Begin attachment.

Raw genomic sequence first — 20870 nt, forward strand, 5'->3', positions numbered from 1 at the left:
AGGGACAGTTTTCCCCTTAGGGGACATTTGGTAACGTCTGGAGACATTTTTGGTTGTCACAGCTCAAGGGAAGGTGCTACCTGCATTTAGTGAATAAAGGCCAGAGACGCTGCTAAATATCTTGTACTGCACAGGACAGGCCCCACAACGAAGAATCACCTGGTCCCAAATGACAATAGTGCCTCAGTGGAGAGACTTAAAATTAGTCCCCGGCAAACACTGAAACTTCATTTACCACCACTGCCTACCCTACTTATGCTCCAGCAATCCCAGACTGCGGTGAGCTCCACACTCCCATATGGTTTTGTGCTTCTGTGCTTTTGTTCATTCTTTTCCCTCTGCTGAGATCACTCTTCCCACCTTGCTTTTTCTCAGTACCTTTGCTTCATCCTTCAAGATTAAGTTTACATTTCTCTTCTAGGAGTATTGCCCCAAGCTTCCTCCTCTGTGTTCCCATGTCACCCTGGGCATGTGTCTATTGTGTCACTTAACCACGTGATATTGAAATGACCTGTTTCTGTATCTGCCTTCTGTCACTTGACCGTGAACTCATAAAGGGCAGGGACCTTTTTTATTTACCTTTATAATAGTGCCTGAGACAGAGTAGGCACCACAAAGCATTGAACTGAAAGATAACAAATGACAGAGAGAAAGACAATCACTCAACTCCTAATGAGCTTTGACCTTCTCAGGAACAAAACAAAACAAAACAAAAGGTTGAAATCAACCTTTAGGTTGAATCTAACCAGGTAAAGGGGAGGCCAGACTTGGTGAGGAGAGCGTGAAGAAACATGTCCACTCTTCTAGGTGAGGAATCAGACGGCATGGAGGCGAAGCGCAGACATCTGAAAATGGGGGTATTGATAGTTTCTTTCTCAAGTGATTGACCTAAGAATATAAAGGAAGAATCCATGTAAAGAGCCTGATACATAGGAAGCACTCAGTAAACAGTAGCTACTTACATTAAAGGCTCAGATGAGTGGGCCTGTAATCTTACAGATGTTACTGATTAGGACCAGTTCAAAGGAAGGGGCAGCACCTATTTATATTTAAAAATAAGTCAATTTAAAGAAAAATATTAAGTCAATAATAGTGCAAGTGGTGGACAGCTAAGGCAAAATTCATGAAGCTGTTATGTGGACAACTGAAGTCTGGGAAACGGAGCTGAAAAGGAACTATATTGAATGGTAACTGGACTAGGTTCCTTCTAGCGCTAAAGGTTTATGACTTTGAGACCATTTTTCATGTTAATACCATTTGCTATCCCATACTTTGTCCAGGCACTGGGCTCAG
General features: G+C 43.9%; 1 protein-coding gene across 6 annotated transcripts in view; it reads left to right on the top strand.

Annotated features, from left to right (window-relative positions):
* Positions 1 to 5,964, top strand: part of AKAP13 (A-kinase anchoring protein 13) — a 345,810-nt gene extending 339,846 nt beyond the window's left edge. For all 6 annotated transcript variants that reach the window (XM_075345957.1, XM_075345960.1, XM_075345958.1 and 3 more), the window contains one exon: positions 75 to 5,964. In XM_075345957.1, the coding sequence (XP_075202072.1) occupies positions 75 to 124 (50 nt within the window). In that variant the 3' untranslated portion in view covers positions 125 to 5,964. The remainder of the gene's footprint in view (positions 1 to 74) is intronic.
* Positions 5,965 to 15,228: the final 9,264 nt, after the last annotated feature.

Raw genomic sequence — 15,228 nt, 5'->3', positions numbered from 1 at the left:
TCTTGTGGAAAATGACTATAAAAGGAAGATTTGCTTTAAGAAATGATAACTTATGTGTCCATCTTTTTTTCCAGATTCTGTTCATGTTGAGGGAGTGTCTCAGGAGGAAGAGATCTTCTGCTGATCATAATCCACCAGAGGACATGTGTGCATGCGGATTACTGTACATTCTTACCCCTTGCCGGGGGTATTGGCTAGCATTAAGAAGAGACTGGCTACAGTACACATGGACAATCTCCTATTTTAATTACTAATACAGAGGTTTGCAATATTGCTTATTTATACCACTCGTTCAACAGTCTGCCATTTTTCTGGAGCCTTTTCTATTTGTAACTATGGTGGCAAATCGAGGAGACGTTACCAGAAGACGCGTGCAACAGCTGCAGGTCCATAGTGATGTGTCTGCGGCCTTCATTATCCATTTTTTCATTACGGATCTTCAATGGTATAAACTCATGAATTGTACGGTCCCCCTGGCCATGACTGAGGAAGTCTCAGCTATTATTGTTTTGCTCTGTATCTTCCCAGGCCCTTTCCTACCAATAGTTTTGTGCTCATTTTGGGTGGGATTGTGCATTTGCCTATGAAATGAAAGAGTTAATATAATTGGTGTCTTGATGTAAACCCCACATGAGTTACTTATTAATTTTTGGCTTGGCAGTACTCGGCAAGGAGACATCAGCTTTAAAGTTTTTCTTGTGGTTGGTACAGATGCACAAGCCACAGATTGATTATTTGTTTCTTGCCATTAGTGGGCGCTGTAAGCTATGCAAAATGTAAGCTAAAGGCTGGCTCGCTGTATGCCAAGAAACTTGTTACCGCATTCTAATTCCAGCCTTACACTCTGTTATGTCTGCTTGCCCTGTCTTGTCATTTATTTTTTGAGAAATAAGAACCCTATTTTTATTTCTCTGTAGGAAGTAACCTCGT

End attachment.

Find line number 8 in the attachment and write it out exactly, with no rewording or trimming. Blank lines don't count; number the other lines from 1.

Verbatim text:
TCTTGTGGAAAATGACTATAAAAGGAAGATTTGCTTTAAGAAATGATAACTTATGTGTCCATCTTTTTTTCCAGATTCTGTTCATGTTGAGGGAGTGTCTCAGGAGGAAGAGATCTTCTGCTGATCATAATCCACCAGAGGACATGTGTGCATGCGGATTACTGTACATTCTTACCCCTTGCCGGGGGTATTGGCTAGCATTAAGAAGAGACTGGCTACAGTACACATGGACAATCTCCTATTTTAATTACTAATACAGAGGTTTGCAATATTGCTTATTTATACCACTCGTTCAACAGTCTGCCATTTTTCTGGAGCCTTTTCTATTTGTAACTATGGTGGCAAATCGAGGAGACGTTACCAGAAGACGCGTGCAACAGCTGCAGGTCCATAGTGATGTGTCTGCGGCCTTCATTATCCATTTTTTCATTACGGATCTTCAATGGTATAAACTCATGAATTGTACGGTCCCCCTGGCCATGACTGAGGAAGTCTCAGCTATTATTGTTTTGCTCTGTATCTTCCCAGGCCCTTTCCTACCAATAGTTTTGTGCTCATTTTGGGTGGGATTGTGCATTTGCCTATGAAATGAAAGAGTTAATATAATTGGTGTCTTGATGTAAACCCCACATGAGTTACTTATTAATTTTTGGCTTGGCAGTACTCGGCAAGGAGACATCAGCTTTAAAGTTTTTCTTGTGGTTGGTACAGATGCACAAGCCACAGATTGATTATTTGTTTCTTGCCATTAGTGGGCGCTGTAAGCTATGCAAAATGTAAGCTAAAGGCTGGCTCGCTGTATGCCAAGAAACTTGTTACCGCATTCTAATTCCAGCCTTACACTCTGTTATGTCTGCTTGCCCTGTCTTGTCATTTATTTTTTGAGAAATAAGAACCCTATTTTTATTTCTCTGTAGGAAGTAACCTCGT